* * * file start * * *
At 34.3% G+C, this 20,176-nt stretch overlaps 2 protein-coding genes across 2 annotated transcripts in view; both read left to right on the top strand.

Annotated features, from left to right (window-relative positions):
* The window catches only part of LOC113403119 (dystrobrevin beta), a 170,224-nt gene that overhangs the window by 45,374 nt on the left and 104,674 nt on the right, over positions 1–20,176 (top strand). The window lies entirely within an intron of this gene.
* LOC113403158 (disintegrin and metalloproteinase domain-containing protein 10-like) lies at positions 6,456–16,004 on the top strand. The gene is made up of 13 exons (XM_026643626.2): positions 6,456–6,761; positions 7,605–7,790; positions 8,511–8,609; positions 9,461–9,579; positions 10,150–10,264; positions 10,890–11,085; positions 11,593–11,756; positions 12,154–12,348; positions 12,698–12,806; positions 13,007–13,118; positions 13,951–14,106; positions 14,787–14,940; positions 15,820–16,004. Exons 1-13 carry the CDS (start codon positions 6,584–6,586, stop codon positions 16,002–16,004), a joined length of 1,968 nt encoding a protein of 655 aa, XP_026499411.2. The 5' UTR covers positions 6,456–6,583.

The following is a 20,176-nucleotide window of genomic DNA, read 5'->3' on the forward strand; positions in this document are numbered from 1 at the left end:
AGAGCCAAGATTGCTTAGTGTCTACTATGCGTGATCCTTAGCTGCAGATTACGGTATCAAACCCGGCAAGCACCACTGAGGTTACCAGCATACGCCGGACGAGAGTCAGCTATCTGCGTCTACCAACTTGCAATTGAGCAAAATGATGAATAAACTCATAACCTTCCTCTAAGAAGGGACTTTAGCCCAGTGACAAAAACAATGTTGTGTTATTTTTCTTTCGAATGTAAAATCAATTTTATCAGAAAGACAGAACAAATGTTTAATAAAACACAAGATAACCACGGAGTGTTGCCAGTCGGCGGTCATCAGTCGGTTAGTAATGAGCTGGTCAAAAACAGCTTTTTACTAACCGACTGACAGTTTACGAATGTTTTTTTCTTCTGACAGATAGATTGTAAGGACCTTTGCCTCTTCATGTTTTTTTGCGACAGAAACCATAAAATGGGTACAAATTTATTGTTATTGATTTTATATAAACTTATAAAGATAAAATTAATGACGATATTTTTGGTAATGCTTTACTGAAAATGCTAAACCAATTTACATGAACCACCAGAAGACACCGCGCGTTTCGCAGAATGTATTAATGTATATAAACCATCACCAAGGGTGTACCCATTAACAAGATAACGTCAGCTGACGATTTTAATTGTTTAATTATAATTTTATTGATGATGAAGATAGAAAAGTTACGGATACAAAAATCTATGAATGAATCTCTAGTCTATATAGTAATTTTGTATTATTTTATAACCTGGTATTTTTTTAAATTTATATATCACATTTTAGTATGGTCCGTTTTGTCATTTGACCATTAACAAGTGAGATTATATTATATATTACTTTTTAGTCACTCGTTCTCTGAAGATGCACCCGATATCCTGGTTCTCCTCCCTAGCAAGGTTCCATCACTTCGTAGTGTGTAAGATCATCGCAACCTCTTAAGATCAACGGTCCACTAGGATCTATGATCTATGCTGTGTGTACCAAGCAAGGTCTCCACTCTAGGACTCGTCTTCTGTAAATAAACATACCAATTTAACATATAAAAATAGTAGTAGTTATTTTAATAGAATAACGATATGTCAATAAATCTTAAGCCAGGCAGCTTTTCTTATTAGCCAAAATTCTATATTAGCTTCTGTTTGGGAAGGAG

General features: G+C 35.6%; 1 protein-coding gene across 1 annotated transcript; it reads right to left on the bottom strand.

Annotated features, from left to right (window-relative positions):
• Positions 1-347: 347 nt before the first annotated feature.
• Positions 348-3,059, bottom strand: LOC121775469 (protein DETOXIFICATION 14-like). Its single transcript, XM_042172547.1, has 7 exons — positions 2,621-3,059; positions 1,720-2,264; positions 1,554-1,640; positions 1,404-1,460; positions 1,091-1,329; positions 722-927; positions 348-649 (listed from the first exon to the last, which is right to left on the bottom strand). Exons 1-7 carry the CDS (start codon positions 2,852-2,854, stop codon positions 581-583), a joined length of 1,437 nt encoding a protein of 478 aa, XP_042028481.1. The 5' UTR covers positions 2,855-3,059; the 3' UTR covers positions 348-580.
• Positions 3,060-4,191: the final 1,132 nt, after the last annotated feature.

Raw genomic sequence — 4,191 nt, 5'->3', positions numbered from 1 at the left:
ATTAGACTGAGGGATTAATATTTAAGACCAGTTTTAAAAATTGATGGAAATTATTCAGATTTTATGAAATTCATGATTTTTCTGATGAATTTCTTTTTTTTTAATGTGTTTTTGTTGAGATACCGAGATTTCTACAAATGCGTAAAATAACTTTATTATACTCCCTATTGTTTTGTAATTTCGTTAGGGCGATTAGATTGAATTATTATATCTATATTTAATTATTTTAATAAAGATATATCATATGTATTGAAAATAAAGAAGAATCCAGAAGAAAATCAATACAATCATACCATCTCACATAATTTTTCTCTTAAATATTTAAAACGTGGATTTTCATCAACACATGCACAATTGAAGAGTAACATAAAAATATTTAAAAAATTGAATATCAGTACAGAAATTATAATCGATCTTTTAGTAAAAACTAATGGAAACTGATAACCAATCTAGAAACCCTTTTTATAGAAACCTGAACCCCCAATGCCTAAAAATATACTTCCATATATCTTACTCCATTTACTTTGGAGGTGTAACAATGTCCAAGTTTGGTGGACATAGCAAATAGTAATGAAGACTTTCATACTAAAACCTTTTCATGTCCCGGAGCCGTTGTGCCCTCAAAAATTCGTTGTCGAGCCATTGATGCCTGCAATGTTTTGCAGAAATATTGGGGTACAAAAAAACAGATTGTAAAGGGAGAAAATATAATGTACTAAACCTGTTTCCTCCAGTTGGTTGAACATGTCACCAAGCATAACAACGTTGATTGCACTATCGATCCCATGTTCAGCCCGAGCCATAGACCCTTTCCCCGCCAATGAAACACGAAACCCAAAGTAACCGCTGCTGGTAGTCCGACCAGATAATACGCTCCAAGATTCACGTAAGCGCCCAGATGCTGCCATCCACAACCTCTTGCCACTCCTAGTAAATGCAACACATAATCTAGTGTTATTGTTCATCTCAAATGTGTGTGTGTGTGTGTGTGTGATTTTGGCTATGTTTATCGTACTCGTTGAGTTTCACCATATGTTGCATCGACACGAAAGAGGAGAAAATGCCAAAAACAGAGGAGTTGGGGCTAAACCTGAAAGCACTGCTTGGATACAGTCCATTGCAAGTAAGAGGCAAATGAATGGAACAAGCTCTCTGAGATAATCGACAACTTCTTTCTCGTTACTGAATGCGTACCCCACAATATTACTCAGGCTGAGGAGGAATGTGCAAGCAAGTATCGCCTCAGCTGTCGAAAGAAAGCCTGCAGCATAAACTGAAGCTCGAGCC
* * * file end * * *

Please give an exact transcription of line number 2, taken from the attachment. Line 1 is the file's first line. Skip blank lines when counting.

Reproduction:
Annotated features, from left to right (window-relative positions):